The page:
This year has certainly been a strange one, to say the least.
This global pandemic has, understandably, caused widespread fear and uncertainty. Some have lost their jobs and are having difficulties paying their bills. Going to the grocery store is a hassle and when anyone comes within a few feet of you, you instinctually begin to back away.
Unfortunately, there are people out there who try to take advantage of a person’s vulnerability, which is why scams continue to be an ongoing concern.
Covid-19 scams have been occurring throughout the pandemic and affecting people predominantly online. With more people working from home or staying at home, internet usage has increased.
Protecting yourself online is always important and it’s also important to be aware of the current scams in order to recognize them before you get targeted by them. The Federal Trades Commission says Covid-19 scams have cost Americans over 13 million dollars this year alone. Here are some common Covid-19 scams happening online.
When you’re working from home and using the internet, you’re bound to run into technical difficulties sooner or later. Many people may feel hesitant to have a stranger in their home over the fear of germs, which may lead them to do a quick Google search of their provider’s tech support line. Unfortunately, scammers are hoping that you do this. To protect yourself, make sure the company’s number you dial is a legitimate number by going on their website directly and looking on their “Contact Us” page.
“Government Issued” Online Covid-19 Tests and Fake Cures
There are many people out there who want to take a test out of fear or worry. Scammers will advertise for a Covid-19 test available to be purchased online. These are fake and should not be purchased. If you have questions about the legitimacy of a product, the Food and Drug Administration (FDA) provides updates on available tests.
Also, there are fake products available that are marketed as being the cure for the coronavirus. These are also fake and should not be taken seriously.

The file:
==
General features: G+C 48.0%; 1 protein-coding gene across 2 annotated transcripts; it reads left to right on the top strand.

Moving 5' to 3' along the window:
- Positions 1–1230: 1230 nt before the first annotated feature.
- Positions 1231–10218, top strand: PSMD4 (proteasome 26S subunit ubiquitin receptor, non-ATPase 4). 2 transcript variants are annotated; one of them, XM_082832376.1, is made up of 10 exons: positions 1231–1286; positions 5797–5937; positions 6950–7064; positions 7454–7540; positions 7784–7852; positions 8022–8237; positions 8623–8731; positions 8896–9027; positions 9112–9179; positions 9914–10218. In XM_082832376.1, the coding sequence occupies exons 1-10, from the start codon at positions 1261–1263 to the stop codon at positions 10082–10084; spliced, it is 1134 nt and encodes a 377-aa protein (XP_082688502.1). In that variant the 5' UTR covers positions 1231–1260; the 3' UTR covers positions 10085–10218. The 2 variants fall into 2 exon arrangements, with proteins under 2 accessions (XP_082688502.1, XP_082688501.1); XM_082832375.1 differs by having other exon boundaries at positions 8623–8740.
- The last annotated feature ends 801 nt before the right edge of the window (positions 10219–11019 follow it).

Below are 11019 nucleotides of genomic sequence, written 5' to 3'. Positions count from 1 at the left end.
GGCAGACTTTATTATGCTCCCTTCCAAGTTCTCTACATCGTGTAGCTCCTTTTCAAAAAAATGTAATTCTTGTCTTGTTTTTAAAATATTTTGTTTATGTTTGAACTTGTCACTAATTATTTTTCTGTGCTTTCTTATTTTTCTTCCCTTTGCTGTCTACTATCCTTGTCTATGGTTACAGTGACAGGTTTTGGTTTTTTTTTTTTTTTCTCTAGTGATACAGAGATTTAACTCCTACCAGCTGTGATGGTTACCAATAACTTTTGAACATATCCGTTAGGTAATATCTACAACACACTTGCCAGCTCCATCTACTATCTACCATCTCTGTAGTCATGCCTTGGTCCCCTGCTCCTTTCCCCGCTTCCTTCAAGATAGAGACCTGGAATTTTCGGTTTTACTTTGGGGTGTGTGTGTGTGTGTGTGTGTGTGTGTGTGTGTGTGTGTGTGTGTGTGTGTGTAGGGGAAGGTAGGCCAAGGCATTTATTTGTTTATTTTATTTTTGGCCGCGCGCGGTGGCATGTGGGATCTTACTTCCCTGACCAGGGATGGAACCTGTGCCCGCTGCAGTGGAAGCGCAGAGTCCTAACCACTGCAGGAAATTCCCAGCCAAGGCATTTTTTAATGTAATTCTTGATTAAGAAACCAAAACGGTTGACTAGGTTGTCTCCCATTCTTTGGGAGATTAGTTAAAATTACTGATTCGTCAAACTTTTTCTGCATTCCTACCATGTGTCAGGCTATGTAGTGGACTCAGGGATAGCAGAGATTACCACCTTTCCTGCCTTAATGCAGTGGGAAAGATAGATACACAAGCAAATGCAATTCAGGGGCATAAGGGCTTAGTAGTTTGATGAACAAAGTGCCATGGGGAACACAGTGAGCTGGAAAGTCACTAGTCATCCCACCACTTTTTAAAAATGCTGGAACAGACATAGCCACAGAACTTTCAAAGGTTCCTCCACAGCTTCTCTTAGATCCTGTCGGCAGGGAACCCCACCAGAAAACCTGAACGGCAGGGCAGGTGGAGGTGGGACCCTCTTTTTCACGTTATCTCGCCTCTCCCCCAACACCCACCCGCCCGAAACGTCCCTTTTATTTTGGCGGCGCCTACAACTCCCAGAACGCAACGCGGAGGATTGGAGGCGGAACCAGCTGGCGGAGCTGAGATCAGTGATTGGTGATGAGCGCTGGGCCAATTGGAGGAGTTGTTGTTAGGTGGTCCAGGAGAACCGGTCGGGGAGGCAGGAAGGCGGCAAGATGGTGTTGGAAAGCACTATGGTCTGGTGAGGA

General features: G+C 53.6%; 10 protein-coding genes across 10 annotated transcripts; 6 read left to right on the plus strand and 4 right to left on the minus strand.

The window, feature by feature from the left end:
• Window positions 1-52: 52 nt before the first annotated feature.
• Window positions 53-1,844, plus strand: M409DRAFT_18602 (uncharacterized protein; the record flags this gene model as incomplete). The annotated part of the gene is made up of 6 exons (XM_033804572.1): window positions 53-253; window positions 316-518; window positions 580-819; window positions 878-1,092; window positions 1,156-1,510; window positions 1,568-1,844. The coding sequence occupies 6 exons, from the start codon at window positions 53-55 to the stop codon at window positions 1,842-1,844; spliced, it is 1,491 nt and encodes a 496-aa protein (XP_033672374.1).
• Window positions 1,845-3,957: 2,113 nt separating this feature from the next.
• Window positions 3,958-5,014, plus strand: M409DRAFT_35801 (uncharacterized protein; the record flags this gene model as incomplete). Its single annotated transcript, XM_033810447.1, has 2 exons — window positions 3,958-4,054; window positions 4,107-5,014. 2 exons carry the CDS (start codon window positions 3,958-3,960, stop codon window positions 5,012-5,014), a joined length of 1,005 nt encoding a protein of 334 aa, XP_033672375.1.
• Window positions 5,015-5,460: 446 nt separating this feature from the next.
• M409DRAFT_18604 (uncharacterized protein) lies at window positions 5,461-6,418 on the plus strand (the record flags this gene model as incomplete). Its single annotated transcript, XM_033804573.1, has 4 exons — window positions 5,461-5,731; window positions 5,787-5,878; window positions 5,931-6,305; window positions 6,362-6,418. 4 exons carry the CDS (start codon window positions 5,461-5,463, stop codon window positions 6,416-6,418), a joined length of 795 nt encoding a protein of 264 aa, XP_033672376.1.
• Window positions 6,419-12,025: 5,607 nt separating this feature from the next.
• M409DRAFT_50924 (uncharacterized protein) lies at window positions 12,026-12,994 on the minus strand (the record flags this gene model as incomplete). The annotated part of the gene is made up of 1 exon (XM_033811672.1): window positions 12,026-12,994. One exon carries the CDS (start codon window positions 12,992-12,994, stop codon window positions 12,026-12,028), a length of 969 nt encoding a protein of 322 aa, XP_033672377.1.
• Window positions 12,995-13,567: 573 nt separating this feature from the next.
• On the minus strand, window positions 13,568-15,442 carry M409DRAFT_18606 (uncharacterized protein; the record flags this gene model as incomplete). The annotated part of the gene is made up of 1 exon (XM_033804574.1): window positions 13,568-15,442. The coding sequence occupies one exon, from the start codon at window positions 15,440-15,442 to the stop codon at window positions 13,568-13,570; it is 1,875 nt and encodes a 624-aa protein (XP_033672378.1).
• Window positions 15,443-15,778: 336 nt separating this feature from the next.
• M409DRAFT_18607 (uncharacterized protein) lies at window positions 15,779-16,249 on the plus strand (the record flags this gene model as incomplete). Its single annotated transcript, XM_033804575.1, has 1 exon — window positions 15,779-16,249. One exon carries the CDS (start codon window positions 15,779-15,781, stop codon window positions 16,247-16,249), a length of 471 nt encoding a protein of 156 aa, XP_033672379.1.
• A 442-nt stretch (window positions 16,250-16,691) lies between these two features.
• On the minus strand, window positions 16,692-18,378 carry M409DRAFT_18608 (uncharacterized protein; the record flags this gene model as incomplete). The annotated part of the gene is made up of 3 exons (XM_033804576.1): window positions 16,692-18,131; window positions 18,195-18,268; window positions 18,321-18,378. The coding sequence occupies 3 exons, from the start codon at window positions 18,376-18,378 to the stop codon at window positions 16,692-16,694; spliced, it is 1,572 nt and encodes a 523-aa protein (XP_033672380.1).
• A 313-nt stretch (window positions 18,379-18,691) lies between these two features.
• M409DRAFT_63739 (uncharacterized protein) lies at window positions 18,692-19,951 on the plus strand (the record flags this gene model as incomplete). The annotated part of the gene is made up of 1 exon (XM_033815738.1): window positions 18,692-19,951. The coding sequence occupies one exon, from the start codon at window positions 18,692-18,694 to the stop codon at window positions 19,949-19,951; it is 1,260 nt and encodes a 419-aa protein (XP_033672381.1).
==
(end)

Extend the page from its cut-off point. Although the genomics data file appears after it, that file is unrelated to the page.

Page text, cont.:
With so many turning to video chats and zoom calls, intimacy can be challenging if you are single or you are in a long-distance relationship. Always be mindful of any webcam you own and consider putting some black tape over it when it’s not in use.
In this scam scenario, the victim will receive an email with their password in the subject line. Upon opening the email, the scammer will claim that the victim’s webcam has been compromised and they’ve caught you in a moment of intimacy. They usually demand payment in bitcoin and will threaten to expose you publicly. If this happens to you, don’t meet their demands. Instead, delete the email and change all of your passwords.
Fake Small Business Loan Sites
So many small businesses are struggling to make ends meet right now. Scammers recognize this and understand that the payroll protection program and the economic Injury disaster loan processes can be confusing. Scammers will create fake websites and encourage the applicant to send a “down payment” in exchange for a government loan. The only site you should go to for a government loan is the U.S. Small Business Administration.
Physical Document Destruction: Additional Protection
Protecting yourself from scammers goes beyond protecting yourself online. Physical document destruction is an added means of protecting yourself against dumpster divers and fraudsters.
For more information, give us a call at 1-800-987-4733 or send us a message online.